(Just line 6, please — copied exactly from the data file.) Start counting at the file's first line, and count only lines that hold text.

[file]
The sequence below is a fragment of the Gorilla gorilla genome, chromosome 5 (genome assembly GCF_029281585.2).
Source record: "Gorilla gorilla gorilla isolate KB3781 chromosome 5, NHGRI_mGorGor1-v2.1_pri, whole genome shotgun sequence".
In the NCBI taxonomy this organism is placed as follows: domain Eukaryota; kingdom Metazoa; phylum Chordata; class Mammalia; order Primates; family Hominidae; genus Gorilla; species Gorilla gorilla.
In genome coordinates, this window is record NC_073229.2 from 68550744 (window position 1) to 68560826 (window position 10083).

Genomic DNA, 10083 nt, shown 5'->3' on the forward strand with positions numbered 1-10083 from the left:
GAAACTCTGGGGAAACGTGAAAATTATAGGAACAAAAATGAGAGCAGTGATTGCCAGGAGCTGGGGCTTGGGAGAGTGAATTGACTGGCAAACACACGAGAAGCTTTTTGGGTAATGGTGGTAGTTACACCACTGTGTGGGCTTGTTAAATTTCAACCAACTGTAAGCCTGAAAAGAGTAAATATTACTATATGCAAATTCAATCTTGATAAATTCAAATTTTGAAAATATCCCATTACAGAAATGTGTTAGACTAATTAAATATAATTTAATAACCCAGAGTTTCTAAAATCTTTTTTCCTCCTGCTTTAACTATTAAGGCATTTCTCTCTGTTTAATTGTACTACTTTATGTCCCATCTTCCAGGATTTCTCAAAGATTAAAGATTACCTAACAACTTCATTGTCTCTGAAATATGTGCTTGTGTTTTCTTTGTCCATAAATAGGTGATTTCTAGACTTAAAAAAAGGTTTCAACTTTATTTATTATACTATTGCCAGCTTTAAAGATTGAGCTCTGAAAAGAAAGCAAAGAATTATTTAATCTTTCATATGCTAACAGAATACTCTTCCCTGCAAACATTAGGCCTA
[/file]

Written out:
GAAACTCTGGGGAAACGTGAAAATTATAGGAACAAAAATGAGAGCAGTGATTGCCAGGAGCTGGGGCTTGGGAGAGTGAATTGACTGGCAAACACACGAGAAGCTTTTTGGGTAATGGTGGTAGTTACACCACTGTGTGGGCTTGTTAAATTTCAACCAACTGTAAGCCTGAAAAGAGTAAATATTACTATATGCAAATTCAATCTTGATAAATTCAAATTTTGAAAATATCCCATTACAGAAATGTGTTAGACTAATTAAATATAATTTAATAACCCAGAGTTTCTAAAATCTTTTTTCCTCCTGCTTTAACTATTAAGGCATTTCTCTCTGTTTAATTGTACTACTTTATGTCCCATCTTCCAGGATTTCTCAAAGATTAAAGATTACCTAACAACTTCATTGTCTCTGAAATATGTGCTTGTGTTTTCTTTGTCCATAAATAGGTGATTTCTAGACTTAAAAAAAGGTTTCAACTTTATTTATTATACTATTGCCAGCTTTAAAGATTGAGCTCTGAAAAGAAAGCAAAGAATTATTTAATCTTTCATATGCTAACAGAATACTCTTCCCTGCAAACATTAGGCCTA